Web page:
Five barred gate
A five barred gate is a variation of a 'six of the best' caning. This form of caning is sometimes referred to as gating, and it should not be confused with the boarding school form of grounding also known as gating. Caning was a popular form of corporal punishment in schools in England in the 19th and 20th centuries. A misbehaving schoolboy would be called to the office to receive 'six of the best' from the headmaster. The spanking implement used was a rattan cane.
In a normal 'six of the best', the ideal result of the caning is that, on the spankee's buttocks, there will be six horizontal marks in parallel that are close to each other. However, in a 'five barred gate', the sixth and final stroke of the cane would be delivered at a roughly 30° to 45° down angle, cutting diagonally across the previous five strokes (given horizontally). The marks on the spankee's buttocks would look like a five barred gate, hence its name.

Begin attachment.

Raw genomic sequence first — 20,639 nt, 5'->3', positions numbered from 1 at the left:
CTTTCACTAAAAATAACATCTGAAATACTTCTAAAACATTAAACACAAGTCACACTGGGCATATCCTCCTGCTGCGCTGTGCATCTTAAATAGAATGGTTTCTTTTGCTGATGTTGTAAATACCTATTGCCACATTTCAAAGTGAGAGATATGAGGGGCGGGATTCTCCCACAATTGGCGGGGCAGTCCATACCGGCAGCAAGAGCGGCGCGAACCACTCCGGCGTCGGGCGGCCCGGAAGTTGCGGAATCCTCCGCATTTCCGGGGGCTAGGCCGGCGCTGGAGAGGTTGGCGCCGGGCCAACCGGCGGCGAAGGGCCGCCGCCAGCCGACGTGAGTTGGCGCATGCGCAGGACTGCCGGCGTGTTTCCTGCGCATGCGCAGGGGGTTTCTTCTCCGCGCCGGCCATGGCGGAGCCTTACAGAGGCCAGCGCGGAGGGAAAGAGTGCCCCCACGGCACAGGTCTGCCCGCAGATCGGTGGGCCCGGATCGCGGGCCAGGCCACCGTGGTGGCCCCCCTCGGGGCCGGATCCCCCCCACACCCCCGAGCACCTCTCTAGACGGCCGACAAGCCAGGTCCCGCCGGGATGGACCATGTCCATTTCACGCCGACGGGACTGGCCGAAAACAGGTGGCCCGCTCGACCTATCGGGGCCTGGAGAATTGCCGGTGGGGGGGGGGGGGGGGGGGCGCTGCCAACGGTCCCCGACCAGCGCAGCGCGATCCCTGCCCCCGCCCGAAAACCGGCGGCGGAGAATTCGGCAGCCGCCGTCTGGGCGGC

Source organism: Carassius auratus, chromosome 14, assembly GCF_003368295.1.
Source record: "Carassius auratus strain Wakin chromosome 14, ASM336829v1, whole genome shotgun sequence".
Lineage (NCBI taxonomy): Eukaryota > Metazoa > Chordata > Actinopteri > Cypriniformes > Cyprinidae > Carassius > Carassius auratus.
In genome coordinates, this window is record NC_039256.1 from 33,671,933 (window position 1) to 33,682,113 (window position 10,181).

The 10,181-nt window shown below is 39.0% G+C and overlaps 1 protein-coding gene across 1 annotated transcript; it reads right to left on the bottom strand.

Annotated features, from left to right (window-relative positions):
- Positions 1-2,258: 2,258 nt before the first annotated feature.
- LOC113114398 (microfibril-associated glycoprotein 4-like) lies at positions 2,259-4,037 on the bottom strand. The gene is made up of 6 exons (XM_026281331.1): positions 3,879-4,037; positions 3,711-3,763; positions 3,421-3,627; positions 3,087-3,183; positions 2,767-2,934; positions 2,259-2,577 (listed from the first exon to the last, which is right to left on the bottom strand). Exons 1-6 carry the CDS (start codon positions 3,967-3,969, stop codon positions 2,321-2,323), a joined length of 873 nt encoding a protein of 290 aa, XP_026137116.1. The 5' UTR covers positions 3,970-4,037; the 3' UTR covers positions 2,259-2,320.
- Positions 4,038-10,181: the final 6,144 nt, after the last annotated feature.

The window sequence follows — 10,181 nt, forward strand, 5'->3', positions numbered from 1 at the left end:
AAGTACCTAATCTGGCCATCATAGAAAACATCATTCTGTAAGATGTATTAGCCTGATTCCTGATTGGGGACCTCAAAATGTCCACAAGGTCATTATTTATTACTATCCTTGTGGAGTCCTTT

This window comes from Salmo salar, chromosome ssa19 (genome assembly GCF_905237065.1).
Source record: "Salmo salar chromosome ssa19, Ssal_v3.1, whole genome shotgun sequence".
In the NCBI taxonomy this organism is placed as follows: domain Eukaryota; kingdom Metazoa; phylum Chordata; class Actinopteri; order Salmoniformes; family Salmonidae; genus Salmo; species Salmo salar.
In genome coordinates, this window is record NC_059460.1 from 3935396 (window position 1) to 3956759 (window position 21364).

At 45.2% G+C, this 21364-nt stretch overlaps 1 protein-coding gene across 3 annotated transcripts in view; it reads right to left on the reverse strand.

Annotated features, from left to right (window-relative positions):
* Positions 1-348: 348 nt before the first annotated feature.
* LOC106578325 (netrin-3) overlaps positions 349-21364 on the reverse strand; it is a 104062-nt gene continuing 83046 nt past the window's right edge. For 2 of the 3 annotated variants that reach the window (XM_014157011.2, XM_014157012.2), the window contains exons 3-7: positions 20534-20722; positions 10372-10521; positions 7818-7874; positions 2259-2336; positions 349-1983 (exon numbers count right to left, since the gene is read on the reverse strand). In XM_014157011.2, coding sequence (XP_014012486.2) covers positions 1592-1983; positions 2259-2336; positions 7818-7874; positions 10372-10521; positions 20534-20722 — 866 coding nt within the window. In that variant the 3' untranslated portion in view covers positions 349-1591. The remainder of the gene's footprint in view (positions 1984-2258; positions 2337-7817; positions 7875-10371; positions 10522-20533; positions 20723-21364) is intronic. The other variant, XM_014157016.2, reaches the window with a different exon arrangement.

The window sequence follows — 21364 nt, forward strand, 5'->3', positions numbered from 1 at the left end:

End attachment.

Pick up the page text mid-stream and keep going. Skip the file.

The purpose of the diagonal stroke is to "link" the previous five strokes. Traditionally, the final stroke is meant to be the hardest, and when it is delivered diagonally, it will "open up" the previously inflicted welts and cause more pain.
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